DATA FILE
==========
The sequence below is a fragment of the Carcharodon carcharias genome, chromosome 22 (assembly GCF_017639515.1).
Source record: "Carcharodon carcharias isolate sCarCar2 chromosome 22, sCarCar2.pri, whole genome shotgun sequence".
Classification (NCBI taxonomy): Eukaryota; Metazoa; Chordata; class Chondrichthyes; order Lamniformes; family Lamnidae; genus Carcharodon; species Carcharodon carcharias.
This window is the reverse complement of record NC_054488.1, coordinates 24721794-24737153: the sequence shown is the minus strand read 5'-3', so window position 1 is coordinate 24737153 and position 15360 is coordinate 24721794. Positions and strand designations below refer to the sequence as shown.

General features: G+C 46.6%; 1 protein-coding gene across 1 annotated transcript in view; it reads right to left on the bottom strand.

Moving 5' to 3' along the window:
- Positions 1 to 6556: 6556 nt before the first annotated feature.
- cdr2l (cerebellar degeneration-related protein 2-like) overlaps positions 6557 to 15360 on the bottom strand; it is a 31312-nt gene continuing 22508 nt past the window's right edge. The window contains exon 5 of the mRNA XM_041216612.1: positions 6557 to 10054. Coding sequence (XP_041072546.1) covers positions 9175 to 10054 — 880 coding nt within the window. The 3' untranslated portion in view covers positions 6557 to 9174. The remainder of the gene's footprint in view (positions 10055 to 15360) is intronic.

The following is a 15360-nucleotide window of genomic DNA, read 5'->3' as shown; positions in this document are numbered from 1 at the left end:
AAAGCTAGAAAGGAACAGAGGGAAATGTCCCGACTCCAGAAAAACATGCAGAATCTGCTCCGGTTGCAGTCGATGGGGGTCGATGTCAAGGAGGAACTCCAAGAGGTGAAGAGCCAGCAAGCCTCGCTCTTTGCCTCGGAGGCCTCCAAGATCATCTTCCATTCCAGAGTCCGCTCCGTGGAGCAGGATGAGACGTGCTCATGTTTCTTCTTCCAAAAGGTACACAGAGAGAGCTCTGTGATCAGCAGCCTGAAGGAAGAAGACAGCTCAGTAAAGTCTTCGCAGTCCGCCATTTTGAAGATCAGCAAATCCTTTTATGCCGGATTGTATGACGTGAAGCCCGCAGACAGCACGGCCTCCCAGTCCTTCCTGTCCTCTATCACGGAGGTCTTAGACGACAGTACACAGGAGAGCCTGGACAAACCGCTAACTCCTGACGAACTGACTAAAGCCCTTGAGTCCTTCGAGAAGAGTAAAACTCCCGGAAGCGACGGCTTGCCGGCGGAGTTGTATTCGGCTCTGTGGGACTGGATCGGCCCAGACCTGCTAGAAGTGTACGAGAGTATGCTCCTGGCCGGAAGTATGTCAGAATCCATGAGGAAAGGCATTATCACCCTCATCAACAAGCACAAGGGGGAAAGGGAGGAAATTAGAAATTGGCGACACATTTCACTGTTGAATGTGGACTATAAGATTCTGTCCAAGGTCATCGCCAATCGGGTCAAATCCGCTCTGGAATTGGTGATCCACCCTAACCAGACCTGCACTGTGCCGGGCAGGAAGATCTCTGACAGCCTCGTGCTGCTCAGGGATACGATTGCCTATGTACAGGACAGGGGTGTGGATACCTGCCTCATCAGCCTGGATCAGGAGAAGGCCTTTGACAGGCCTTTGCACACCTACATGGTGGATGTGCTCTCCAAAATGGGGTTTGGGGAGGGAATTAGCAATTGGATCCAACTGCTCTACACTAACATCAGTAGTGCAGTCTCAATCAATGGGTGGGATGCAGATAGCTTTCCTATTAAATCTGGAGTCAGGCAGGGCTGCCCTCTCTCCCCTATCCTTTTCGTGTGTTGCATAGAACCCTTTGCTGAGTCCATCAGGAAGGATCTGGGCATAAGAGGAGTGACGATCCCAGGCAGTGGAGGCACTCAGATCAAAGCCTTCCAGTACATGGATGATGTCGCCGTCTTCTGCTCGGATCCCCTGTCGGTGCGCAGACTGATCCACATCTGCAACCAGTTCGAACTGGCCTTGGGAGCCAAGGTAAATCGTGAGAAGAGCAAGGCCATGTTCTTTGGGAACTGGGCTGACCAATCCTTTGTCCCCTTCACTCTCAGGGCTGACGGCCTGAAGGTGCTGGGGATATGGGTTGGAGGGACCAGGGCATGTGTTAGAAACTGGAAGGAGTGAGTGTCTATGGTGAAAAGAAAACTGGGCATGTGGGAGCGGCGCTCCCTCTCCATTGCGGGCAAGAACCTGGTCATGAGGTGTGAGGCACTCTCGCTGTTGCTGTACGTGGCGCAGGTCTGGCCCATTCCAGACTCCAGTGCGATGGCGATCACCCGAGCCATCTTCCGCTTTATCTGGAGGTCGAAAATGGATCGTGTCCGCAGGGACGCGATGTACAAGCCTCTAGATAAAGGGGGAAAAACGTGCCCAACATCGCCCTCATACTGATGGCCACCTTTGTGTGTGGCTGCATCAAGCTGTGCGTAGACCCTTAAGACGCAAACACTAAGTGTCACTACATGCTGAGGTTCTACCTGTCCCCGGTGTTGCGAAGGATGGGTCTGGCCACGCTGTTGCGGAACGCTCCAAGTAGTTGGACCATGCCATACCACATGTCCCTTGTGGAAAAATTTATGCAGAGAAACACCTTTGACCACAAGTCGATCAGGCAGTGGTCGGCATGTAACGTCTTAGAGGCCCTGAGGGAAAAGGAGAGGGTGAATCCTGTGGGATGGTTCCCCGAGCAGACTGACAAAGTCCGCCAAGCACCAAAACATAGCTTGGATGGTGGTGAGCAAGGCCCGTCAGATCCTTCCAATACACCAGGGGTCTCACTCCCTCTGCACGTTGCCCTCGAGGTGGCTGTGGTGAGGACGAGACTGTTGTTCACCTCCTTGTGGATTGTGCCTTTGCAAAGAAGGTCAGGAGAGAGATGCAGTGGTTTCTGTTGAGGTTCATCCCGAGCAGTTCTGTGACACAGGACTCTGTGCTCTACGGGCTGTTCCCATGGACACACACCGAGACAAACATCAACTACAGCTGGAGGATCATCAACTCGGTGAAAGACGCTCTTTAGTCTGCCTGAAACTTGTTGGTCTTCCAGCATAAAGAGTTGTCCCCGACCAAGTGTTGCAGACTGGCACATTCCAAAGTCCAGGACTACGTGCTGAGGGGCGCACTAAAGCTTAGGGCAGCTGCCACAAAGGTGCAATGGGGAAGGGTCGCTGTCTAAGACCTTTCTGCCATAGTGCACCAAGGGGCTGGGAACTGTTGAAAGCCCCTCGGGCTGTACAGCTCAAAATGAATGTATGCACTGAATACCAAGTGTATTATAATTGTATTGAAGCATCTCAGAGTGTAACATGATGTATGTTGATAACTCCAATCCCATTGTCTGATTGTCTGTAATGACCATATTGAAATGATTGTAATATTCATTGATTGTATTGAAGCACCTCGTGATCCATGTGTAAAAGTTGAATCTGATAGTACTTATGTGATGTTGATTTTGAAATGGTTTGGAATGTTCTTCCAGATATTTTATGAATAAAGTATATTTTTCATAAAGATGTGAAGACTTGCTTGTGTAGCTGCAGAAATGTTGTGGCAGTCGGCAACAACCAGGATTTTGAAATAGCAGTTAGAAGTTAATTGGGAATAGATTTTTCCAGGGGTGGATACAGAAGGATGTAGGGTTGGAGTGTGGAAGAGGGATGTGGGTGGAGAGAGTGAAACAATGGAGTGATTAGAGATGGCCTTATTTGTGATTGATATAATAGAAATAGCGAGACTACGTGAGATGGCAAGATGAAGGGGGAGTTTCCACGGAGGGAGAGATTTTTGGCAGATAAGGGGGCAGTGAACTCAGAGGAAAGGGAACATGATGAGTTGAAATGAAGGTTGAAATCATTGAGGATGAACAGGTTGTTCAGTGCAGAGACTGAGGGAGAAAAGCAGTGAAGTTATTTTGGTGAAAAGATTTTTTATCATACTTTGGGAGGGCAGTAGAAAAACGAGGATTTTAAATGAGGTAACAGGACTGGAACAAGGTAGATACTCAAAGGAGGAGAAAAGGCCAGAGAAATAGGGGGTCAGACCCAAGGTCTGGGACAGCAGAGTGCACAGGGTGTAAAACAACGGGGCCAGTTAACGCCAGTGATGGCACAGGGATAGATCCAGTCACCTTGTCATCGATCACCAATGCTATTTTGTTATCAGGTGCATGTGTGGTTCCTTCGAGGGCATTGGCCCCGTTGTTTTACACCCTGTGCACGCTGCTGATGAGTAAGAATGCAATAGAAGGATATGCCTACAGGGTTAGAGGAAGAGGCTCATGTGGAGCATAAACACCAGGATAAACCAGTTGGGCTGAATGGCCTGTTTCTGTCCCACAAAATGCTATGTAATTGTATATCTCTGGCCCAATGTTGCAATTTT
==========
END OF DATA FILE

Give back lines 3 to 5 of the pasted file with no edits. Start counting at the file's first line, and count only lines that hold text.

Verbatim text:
Classification (NCBI taxonomy): Eukaryota; Metazoa; Chordata; class Chondrichthyes; order Lamniformes; family Lamnidae; genus Carcharodon; species Carcharodon carcharias.
This window is the reverse complement of record NC_054488.1, coordinates 24721794-24737153: the sequence shown is the minus strand read 5'-3', so window position 1 is coordinate 24737153 and position 15360 is coordinate 24721794. Positions and strand designations below refer to the sequence as shown.

General features: G+C 46.6%; 1 protein-coding gene across 1 annotated transcript in view; it reads right to left on the bottom strand.